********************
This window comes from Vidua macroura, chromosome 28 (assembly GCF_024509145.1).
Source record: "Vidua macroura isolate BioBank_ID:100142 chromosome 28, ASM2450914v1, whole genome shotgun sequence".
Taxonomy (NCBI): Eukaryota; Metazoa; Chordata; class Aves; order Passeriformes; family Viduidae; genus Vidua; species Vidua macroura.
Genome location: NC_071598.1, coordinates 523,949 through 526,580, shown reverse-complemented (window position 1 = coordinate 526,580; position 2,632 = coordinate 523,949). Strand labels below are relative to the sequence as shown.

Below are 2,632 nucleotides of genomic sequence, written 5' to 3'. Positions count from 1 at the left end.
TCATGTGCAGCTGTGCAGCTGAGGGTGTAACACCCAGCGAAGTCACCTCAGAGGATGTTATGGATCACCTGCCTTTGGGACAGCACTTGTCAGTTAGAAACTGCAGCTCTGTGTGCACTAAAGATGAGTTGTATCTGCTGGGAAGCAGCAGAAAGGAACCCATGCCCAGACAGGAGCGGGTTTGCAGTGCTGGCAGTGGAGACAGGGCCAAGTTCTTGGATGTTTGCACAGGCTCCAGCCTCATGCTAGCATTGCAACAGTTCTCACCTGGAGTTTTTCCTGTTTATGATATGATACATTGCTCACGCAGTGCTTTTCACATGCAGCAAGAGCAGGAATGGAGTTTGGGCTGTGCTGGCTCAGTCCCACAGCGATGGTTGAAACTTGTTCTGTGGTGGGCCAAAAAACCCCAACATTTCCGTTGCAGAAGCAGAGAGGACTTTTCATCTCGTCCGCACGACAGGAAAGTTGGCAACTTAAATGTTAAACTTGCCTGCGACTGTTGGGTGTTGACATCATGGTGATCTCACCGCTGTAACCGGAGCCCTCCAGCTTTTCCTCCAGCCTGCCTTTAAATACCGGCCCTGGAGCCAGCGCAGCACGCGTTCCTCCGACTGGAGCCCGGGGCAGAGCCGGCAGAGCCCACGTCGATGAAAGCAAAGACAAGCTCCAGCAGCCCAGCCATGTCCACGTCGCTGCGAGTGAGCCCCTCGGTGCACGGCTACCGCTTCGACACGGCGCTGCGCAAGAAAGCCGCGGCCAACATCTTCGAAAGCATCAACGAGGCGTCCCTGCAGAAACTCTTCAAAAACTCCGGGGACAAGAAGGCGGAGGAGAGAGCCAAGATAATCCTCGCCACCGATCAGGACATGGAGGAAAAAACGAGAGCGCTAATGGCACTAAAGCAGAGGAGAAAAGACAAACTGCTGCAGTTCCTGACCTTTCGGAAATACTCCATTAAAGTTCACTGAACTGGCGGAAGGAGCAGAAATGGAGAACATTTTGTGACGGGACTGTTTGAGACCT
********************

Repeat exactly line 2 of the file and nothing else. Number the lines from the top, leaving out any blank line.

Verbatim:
Source record: "Vidua macroura isolate BioBank_ID:100142 chromosome 28, ASM2450914v1, whole genome shotgun sequence".